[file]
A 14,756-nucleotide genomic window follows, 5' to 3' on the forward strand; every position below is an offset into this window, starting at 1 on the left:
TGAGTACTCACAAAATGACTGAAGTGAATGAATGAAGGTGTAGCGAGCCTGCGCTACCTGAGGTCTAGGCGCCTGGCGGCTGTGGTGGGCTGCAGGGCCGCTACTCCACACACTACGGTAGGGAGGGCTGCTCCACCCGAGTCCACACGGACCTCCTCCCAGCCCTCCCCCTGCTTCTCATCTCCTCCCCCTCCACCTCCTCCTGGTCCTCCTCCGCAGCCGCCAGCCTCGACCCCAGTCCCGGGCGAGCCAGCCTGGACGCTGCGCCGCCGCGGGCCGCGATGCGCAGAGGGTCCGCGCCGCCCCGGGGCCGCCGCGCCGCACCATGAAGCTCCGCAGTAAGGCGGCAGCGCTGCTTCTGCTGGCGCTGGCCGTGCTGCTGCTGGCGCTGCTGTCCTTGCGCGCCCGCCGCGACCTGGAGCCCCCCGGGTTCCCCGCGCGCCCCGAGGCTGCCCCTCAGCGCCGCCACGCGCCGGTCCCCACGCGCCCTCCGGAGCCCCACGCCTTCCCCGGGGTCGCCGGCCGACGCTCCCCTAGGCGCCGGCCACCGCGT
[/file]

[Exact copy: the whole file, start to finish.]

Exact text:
A 14,756-nucleotide genomic window follows, 5' to 3' on the forward strand; every position below is an offset into this window, starting at 1 on the left:
TGAGTACTCACAAAATGACTGAAGTGAATGAATGAAGGTGTAGCGAGCCTGCGCTACCTGAGGTCTAGGCGCCTGGCGGCTGTGGTGGGCTGCAGGGCCGCTACTCCACACACTACGGTAGGGAGGGCTGCTCCACCCGAGTCCACACGGACCTCCTCCCAGCCCTCCCCCTGCTTCTCATCTCCTCCCCCTCCACCTCCTCCTGGTCCTCCTCCGCAGCCGCCAGCCTCGACCCCAGTCCCGGGCGAGCCAGCCTGGACGCTGCGCCGCCGCGGGCCGCGATGCGCAGAGGGTCCGCGCCGCCCCGGGGCCGCCGCGCCGCACCATGAAGCTCCGCAGTAAGGCGGCAGCGCTGCTTCTGCTGGCGCTGGCCGTGCTGCTGCTGGCGCTGCTGTCCTTGCGCGCCCGCCGCGACCTGGAGCCCCCCGGGTTCCCCGCGCGCCCCGAGGCTGCCCCTCAGCGCCGCCACGCGCCGGTCCCCACGCGCCCTCCGGAGCCCCACGCCTTCCCCGGGGTCGCCGGCCGACGCTCCCCTAGGCGCCGGCCACCGCGT